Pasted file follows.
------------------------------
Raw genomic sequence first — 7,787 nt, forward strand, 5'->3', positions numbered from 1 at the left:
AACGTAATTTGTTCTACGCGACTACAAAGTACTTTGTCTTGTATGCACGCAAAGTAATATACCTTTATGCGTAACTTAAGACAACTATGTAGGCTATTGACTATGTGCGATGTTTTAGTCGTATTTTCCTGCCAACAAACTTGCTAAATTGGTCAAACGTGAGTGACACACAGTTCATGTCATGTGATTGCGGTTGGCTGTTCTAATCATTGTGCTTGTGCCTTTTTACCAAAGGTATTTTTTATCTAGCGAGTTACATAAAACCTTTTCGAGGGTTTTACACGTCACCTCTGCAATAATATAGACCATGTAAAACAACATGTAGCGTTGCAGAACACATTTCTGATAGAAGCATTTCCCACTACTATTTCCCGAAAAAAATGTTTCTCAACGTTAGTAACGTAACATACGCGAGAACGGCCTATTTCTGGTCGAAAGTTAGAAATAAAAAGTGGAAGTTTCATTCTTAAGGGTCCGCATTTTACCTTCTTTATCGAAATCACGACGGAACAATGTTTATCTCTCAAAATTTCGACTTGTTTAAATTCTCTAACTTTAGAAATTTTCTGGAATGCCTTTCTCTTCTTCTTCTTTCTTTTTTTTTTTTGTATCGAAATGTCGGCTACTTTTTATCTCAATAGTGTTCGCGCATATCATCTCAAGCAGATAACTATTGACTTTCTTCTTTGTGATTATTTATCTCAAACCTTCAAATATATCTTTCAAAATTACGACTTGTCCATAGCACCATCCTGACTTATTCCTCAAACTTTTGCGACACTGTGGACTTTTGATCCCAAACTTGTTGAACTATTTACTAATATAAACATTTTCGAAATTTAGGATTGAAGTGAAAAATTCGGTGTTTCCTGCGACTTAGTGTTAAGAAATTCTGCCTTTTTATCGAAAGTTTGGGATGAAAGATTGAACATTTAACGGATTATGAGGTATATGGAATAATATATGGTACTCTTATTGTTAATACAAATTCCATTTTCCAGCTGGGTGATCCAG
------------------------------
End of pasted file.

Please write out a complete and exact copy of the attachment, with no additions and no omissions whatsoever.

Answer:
Raw genomic sequence first — 7,787 nt, forward strand, 5'->3', positions numbered from 1 at the left:
AACGTAATTTGTTCTACGCGACTACAAAGTACTTTGTCTTGTATGCACGCAAAGTAATATACCTTTATGCGTAACTTAAGACAACTATGTAGGCTATTGACTATGTGCGATGTTTTAGTCGTATTTTCCTGCCAACAAACTTGCTAAATTGGTCAAACGTGAGTGACACACAGTTCATGTCATGTGATTGCGGTTGGCTGTTCTAATCATTGTGCTTGTGCCTTTTTACCAAAGGTATTTTTTATCTAGCGAGTTACATAAAACCTTTTCGAGGGTTTTACACGTCACCTCTGCAATAATATAGACCATGTAAAACAACATGTAGCGTTGCAGAACACATTTCTGATAGAAGCATTTCCCACTACTATTTCCCGAAAAAAATGTTTCTCAACGTTAGTAACGTAACATACGCGAGAACGGCCTATTTCTGGTCGAAAGTTAGAAATAAAAAGTGGAAGTTTCATTCTTAAGGGTCCGCATTTTACCTTCTTTATCGAAATCACGACGGAACAATGTTTATCTCTCAAAATTTCGACTTGTTTAAATTCTCTAACTTTAGAAATTTTCTGGAATGCCTTTCTCTTCTTCTTCTTTCTTTTTTTTTTTTGTATCGAAATGTCGGCTACTTTTTATCTCAATAGTGTTCGCGCATATCATCTCAAGCAGATAACTATTGACTTTCTTCTTTGTGATTATTTATCTCAAACCTTCAAATATATCTTTCAAAATTACGACTTGTCCATAGCACCATCCTGACTTATTCCTCAAACTTTTGCGACACTGTGGACTTTTGATCCCAAACTTGTTGAACTATTTACTAATATAAACATTTTCGAAATTTAGGATTGAAGTGAAAAATTCGGTGTTTCCTGCGACTTAGTGTTAAGAAATTCTGCCTTTTTATCGAAAGTTTGGGATGAAAGATTGAACATTTAACGGATTATGAGGTATATGGAATAATATATGGTACTCTTATTGTTAATACAAATTCCATTTTCCAGCTGGGTGATCCAG